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Geopolitics Along the Belt and Road: Maps, Debts, and Digital Infrastructure

December 8, 2023 | 3:00PM - 5:00PM
Online & in-person
Asian Institute, Belt & Road, Centre for European, Russian, and Eurasian Studies

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Room 108N, 1 Devonshire Place, Toronto, ON, M5S 3K7
John Agnew on What Maps Hide: Sri Lanka and China's BRI
In some quarters, Sri Lanka has been a poster child for the sovereign indebtedness and geopolitical costs associated with joining China's BRI. In his talk, Agnew briefly situates Sri Lanka in the BRI and addresses some themes that have been important to discussions about the BRI's specific impacts: the global history of sovereign indebtedness, types of BRI projects and debt loads (open and "hidden"), aid versus loans, the BRI as not a Marshall Plan, the recent "fading" of the BRI, and how BRI projects figure in Sri Lanka's current sovereign debt crisis. Agnew's conclusion is that much of Sri Lanka's recent crisis is down to its increased reliance since the 2008-9 economic crisis on bonds versus tax revenues rather than particularly to its BRI loan repayments. Other countries, such as Laos, Pakistan, and Zambia, to name just three, have more serious BRI-related indebtedness than does Sri Lanka. It is important, therefore, to disentangle the roots of specific debt imbroglios rather than ascribe them all to a single source. China's BRI is not the sole source of contemporary sovereign indebtedness across countries that have previously "enrolled" in it.
Thomas Narins on The Evolution of the Belt and Road Initiative: from Debt Burdens to Digital Geopolitics
The year 2023 marks the end of the first decade of the Belt and Road Initiative (BRI) – a China-led global infrastructure development effort in more than 150 countries and international organizations. This period has witnessed a noticeable shift in emphasis from high-value, large-scale, long-term infrastructure construction projects toward less expensive, small-scale, rapid-implementation digital infrastructure. These latter projects are aimed at boosting economic growth by increasing participant countries’ information and communications capabilities. The evolution of the BRI toward digital economic connectivity not only has heightened geopolitical concerns surrounding China’s economic expansion beyond its borders, but also has forced a reconsideration of Chinese debt among BRI participants.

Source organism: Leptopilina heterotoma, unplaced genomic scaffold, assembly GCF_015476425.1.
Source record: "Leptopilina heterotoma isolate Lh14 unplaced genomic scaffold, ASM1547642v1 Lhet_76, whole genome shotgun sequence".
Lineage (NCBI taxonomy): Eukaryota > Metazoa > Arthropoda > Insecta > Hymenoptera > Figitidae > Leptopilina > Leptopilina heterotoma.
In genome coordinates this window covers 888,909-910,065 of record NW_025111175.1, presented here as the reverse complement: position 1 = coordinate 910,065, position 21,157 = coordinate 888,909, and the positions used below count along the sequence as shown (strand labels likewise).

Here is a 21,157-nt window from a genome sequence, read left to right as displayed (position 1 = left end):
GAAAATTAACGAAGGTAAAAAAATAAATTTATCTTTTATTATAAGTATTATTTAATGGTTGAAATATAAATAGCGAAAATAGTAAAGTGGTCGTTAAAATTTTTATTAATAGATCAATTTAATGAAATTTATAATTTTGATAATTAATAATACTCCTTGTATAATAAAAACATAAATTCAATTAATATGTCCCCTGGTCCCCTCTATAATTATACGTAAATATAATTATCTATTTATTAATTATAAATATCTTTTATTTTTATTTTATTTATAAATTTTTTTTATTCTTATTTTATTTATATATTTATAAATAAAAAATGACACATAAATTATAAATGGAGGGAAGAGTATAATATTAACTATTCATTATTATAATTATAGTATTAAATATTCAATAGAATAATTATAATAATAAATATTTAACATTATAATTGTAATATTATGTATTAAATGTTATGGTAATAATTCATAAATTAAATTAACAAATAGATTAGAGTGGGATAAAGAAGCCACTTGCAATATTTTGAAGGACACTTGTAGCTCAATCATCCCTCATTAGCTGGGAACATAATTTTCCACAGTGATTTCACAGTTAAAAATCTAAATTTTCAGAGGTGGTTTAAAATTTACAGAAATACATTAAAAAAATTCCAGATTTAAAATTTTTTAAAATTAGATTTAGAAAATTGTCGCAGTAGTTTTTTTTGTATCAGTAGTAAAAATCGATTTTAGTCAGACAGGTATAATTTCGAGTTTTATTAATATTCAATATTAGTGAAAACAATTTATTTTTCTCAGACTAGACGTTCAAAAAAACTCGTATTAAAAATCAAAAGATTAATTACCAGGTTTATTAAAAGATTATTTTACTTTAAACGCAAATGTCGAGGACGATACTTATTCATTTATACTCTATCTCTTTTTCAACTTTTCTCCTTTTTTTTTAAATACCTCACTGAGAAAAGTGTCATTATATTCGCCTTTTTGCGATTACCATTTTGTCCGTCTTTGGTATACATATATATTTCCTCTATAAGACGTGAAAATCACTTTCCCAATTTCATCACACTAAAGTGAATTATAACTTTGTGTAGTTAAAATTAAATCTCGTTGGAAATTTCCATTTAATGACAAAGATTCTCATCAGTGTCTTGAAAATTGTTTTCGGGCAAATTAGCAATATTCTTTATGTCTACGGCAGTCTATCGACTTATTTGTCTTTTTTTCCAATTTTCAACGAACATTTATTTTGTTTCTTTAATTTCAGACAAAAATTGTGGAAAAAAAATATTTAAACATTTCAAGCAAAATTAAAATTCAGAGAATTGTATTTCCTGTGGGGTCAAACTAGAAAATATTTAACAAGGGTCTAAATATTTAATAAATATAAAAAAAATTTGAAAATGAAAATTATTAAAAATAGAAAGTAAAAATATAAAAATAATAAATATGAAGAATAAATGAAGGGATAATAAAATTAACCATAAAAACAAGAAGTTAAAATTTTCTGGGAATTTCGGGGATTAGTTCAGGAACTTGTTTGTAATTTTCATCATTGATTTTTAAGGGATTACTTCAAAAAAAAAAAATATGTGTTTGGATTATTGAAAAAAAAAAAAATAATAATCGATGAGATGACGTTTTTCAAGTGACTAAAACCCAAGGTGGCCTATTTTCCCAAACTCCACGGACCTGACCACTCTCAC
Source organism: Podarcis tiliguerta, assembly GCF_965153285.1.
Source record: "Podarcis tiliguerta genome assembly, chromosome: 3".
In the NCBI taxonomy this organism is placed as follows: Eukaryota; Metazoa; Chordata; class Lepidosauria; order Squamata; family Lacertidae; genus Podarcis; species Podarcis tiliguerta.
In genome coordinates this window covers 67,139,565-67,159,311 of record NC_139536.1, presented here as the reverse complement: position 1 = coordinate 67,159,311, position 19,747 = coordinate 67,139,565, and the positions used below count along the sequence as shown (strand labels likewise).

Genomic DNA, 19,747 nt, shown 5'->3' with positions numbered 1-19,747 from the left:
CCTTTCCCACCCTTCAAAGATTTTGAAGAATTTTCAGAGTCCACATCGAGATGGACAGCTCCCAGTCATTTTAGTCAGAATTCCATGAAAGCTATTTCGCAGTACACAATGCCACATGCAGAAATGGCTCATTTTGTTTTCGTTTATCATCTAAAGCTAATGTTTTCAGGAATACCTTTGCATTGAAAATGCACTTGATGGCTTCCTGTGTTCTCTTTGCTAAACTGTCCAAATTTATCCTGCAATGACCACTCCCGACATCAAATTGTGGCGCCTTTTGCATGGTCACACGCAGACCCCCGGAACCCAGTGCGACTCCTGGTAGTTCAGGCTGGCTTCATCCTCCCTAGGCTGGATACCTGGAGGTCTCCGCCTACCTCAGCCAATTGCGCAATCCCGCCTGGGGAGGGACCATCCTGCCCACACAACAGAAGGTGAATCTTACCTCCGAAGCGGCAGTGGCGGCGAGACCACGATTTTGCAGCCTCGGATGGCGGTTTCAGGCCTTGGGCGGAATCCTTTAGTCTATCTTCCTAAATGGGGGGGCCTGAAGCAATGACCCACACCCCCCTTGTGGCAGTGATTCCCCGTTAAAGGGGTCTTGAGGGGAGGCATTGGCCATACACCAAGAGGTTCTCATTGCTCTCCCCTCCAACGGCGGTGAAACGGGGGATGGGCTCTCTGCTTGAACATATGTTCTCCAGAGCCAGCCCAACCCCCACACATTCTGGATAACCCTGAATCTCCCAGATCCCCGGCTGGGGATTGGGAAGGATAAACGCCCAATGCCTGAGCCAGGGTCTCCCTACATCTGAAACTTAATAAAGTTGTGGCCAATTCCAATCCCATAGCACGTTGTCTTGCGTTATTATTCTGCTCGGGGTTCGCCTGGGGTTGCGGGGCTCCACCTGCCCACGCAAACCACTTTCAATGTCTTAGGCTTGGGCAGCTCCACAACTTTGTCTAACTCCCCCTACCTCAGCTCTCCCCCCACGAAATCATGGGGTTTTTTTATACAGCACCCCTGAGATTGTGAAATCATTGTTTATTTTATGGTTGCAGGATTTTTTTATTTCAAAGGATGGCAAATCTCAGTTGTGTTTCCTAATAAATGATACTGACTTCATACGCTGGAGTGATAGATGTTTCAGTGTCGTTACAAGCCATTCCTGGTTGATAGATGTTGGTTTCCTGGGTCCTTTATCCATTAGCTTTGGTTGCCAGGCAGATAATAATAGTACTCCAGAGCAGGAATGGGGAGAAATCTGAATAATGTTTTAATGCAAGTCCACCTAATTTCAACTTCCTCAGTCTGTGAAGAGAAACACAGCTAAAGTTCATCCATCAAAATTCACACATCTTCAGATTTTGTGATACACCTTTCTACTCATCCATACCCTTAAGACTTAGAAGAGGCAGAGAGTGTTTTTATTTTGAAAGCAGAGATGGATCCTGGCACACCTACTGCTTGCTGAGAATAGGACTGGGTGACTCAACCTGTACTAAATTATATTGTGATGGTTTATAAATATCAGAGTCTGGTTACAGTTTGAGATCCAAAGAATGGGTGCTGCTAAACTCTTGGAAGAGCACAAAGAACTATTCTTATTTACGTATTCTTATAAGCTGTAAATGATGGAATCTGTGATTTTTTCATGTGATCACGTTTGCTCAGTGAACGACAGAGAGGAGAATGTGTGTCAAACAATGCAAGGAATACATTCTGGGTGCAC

John Agnew is a Distinguished Professor of Geography at UCLA, where he has taught since 1996. Previously he taught at Syracuse University for twenty years.Originally from England, he is a Fellow of the British Academy and a Member of the American Academy of Arts and Sciences. He specializes in political geography  and is the author or co-author of "Hidden Geopolitics" (2022), "Mapping Populism" (2019), "Globalization and Sovereignty" (Second Edition, 2017), and "Hegemony: The New Shape of Global Power" (2004). His publications specifically on China include the articles "Looking back to look forward: Chinese geopolitical narratives and China's past," Eurasian Geography and Economics (2012), "Missing from the map: Chinese exceptionalism, sovereignty regimes and the Belt Road Initiative," Geopolitics (2020) (with T. Narins), and the book chapter , "Putting China in the world: from universal theory to contextual theorizing," in C. Pan and E. Kovalski (eds.) China's Rise and Rethinking International Relations Theory (Bristol University Press, 2022).
Thomas Narins is an Associate Professor of Geography and Planning at the University at Albany (SUNY Albany). Dr. Narins is a political geographer focusing on the international political economy of China’s contemporary expansion beyond its borders.  He began his career using his Mandarin and Spanish language skills to analyze the political and economic impacts of Chinese trade and investment in Latin America. His current work engages with the critical geopolitics of Chinese-led investments and activities within the Belt and Road Initiative and the Digital Silk Road frameworks.
Sponsors: The Belt and Road in Global Perspective
Co-Sponsors: The Asian Insitute, and the Centre for European, Russian, and Eurasian Studies
Asian Institute, Belt & Road, Centre for European, Russian, and Eurasian Studies
Asian Institute


John Agnew

Distinguished Professor of Geography at UCLA

Thomas P. Narins

Associate Professor of Geography and Planning at the University at Albany